Spider Web Man

In Williamstown, Vermont we met 85-year-old Will Knight. Mr. Knight is tiny, no taller than five foot five, but sturdy and still very fit. Poking from below his rolled up dress shirt sleeves are tanned arms covered in faded 60 year-old ink, most noticeable are the spider webs than envelop each elbow.

He has worked a bicycle pickup boy for Western Union and a tugboat shipmate (where he got his 20-something tattoos), spent 8 years in the Navy during WWII and had careers as a property and tax assessor and became an entrepreneur when he was laid off from a state job at age 53.

One of the artists.

But now, Mr. Knight runs an artist colony of sorts, although, this artist commune is unlike any other encampment in the country. This colony is not cooperative. In fact the artists in this colony are very competitive; they’d eat each other alive if they had the chance. These artists are temperamental, but they aren’t human. Will Knight’s artist colony is filled with spiders – enormous, talented barn spiders – who live rent-free in his old barns.

Will Knight runs Knight’s Spider Web Farm and has sold spider web art for more than 35 years. The art is simple, but quite beautiful and he gives all the credit to the spiders, he says he simply provides the canvas for their art.  Apparently relishes being called “Spiderweb Man,” and it makes sense since, as far as we know, he is the only spider web farmer/artist in the United States, and we came to see this man in action.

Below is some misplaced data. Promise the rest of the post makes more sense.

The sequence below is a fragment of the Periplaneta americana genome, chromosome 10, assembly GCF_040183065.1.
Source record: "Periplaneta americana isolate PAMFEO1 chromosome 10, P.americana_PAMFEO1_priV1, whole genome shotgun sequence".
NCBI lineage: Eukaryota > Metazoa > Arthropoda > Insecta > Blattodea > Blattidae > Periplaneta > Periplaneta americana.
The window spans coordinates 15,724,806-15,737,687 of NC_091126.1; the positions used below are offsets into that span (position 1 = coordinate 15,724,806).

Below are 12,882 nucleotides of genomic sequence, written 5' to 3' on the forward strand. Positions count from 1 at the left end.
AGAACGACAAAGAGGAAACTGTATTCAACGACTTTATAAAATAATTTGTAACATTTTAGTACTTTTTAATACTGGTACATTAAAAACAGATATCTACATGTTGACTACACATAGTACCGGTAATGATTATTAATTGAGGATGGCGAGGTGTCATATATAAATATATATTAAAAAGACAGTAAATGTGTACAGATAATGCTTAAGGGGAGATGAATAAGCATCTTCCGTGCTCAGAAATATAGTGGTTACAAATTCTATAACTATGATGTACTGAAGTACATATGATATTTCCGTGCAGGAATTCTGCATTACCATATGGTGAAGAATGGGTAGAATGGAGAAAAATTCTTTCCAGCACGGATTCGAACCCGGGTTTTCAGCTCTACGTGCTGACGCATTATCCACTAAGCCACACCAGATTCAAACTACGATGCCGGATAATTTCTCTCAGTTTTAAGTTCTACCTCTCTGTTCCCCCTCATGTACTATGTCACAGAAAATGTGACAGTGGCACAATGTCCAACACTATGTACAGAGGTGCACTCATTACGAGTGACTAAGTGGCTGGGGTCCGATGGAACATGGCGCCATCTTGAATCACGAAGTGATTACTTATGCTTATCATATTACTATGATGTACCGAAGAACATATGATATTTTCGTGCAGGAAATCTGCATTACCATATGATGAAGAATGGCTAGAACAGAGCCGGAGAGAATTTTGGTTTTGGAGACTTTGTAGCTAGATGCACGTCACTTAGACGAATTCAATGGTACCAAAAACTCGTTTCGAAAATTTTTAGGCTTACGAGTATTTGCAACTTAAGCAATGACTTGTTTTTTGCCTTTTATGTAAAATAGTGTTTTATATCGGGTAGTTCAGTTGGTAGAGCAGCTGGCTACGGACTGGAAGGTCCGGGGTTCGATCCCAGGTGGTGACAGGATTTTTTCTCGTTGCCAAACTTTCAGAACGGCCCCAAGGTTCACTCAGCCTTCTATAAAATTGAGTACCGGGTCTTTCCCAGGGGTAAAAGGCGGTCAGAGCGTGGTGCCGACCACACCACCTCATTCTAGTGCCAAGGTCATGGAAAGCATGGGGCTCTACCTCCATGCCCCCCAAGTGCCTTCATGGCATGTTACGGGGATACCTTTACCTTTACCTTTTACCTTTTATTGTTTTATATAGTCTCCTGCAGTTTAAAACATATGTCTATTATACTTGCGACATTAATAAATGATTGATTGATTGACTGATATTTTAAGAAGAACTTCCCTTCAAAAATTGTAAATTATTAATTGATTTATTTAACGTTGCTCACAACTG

After spending a little time getting to know each other, Will took us outside to see his harvesting technique.  He has built and hung specialized frames in his barns. Each morning, just after sunrise, he begins the process of misting the frames with white spray paint. This illuminates any webs that may have been built the night before, and “paints” the web for the next step.

He then sprays a prepared plaque with glue and pulls it, very carefully, through the web frame. Once the web is on the plaque, he seals it with many coats of fine furniture lacquer which preserves the web as art that will last forever.

The Process.

Mr. Knight treats his spiders with tender loving care, going so far as to develop a nursery where he protects and prepares egg sacks for reintroduction into the barns. He makes sure not to harvest every web everyday, alternating his collections around the 75 or so frames to ensure that the spiders stay fat and happy. And judging by the size of his artists, they are not skipping meals. He can harvest as many as 25-30 webs a day.

Will is not eccentric, he’s not kooky, in fact he’s absolutely extraordinary. He’s a business man, and he knows how to sell. We bought two pieces, one for our RV and one as a gift. But, we would’ve paid the same amount as an entry fee.

For more information or to order your own spider web art, click here.